My husband and I both love gritty travel. In fact, our “third date” was a long-weekend road trip in his van. So, when we started thinking about what to do for our honeymoon, driving all the way down to Baja from our home in Northern California only made sense.
I had read somewhere that the concept of a honeymoon stemmed from a medieval custom. The community would supply newlyweds with enough mead (honey wine) to last a moon cycle (about a month).
Now, I’m far from traditional, but after learning this fun fact I quickly became obsessed with planning my honeymoon around… the moon.
I figured we’d just drink tequila instead of mead.
We should’ve called it a cactusmoon!
Getting to the border
With such a long trip, I thought it’d be easier to write a series of shorter posts. This first section takes you from NorCal to just south of the Mexican border.
- Car trouble
- Glorious sunsets
- One very (!!!) important thing we forgot to do at the border
What we packed and what we missed
We left Dunsmuir right after the new moon in November. We’d done quite a bit of research on Baja road trips and thought we had some idea of what to expect.
My parents hooked us up with their timeshare at a resort in San Jose del Cabo and we planned to camp in the Sprinter most other nights.
We stocked up on what we thought were the essentials:
- About 10 gallons of water (which lasted from the border until we got to the resort)
- Camp chairs with little umbrellas (we never used the umbrellas)
- Snorkel gear (which broke in the water – don’t buy snorkel gear at Walmart)
- A Baja camping guide book borrowed from a friend, which turned out to be very helpful
What I wish we had brought was:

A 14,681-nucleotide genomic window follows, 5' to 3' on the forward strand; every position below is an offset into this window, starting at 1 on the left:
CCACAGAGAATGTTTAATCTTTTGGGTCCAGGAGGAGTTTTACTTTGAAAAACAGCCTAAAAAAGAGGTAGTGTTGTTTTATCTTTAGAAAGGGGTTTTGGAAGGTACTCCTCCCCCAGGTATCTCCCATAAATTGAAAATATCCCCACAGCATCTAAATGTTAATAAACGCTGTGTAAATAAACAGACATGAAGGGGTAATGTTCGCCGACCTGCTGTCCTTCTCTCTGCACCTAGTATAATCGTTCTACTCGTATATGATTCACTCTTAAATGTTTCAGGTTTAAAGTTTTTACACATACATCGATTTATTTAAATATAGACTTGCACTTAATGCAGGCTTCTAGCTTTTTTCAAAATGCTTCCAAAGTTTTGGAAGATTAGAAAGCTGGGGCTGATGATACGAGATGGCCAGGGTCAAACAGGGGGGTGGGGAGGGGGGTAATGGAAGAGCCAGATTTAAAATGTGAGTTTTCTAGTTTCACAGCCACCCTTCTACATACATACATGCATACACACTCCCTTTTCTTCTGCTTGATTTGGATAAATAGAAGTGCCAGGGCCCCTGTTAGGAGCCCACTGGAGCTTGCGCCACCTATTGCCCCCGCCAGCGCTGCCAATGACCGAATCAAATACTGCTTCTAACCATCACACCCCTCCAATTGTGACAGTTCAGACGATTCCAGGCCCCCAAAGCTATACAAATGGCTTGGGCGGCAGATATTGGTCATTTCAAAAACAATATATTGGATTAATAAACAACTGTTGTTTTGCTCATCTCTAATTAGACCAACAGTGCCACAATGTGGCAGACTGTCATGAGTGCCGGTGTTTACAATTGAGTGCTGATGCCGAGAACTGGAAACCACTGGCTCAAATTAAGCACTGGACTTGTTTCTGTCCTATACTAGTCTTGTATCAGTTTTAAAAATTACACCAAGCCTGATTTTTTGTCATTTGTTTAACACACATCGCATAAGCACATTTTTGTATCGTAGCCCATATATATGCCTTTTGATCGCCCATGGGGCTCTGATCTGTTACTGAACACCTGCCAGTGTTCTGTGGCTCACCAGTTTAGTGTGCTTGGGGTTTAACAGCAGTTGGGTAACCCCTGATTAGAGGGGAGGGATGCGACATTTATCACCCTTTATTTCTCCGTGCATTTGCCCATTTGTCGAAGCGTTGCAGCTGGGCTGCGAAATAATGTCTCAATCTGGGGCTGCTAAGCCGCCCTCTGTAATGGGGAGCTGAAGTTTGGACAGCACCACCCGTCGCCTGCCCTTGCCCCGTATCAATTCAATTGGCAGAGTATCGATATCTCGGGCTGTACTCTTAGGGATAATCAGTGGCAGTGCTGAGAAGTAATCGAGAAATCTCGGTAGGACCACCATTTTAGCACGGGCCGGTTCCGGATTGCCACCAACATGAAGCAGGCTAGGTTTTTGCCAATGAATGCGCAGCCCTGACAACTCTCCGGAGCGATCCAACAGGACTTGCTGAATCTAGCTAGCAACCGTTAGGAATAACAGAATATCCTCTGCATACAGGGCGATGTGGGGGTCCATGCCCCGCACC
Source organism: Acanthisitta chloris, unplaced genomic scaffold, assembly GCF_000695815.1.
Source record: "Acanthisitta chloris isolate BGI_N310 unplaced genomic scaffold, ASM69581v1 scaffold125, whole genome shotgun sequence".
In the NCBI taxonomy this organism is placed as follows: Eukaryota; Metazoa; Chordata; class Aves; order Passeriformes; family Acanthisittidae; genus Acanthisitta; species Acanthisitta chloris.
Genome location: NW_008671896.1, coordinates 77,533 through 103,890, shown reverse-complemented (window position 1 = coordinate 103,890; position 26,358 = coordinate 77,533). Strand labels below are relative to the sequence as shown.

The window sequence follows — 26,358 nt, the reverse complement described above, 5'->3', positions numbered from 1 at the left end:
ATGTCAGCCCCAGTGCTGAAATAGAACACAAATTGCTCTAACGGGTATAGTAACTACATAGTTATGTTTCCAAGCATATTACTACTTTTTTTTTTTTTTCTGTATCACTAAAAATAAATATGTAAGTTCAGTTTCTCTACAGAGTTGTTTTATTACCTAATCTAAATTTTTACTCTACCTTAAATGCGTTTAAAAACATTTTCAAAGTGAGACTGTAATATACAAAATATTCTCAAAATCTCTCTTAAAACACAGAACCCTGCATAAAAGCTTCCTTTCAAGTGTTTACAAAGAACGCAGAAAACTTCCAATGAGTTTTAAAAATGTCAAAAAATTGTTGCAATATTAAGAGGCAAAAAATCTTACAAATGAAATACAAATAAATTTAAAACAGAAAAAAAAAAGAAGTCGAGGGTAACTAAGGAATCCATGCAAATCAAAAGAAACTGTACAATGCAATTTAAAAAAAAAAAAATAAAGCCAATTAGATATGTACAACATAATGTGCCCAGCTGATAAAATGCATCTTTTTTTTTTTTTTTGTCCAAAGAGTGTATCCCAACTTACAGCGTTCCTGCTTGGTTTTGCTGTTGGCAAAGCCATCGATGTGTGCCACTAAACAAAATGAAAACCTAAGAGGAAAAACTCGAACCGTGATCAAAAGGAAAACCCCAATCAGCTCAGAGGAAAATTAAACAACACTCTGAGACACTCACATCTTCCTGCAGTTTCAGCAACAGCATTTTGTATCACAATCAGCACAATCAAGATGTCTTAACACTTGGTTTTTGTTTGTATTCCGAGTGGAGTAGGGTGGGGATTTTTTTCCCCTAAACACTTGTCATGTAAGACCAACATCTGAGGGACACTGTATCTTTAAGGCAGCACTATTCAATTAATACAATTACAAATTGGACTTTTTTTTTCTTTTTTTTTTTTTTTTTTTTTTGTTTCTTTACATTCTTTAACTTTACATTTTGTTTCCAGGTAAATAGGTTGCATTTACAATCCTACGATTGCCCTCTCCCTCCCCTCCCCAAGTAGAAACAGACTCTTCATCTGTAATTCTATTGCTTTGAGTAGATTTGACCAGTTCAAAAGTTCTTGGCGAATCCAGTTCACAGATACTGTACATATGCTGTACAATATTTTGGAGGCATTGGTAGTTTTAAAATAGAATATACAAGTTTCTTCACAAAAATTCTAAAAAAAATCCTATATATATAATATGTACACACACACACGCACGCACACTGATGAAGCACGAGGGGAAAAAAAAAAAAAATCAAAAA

- A month’s supply of Northbound coffee from Mount Shasta
- Approximately an equal amount of IPA
- More than one spare tire to fit the Sprinter
- A tourist visa
- The dogs (we missed our pups so much, we came back with a Mexican one!)
Our trip started out on a funny foot. As we drove south, we saw the very beginnings of the Camp fire, which turned out to be the deadliest and most destructive wildfire in California history!
I remember trying to drive beneath the dark cloud of smoke. I was so anxious, I had to ask Jason to take over!
(He would end up driving for at least 90% of the entire trip. Bless him.)
Our first bout of car trouble
Shortly after clearing the Camp fire, we stopped for diesel in Stockton.
It was almost dark by that time, so we talked about how much farther we might want to go before finding a place to sleep. As it happens, the van wanted to sleep right there.
She wouldn’t turn on.
Dead as a doornail.
Jason either jiggled some wires or got a jump to get the engine going again, but we clearly had a problem.
It was too late to do anything about it then, so we spent the night at a truck stop in Stockton. Then, we spent the entire next morning in the Autozone parking lot, where Jason figured out how to replace the alternator by watching Russian Youtube videos.
Since we lost half a day to the Sprinter repair, we only made it as far as Bakersfield for our next stop. This truck stop was much nicer and warmer.
We did kettlebell workouts in the parking lot and then shared a truck stop shower.
Before you judge, I just want to say that truck stop showers are 100% worth the $12 or whatever they charge. I’ve yet to use one that isn’t spotlessly clean and pleasant!
Crossing the border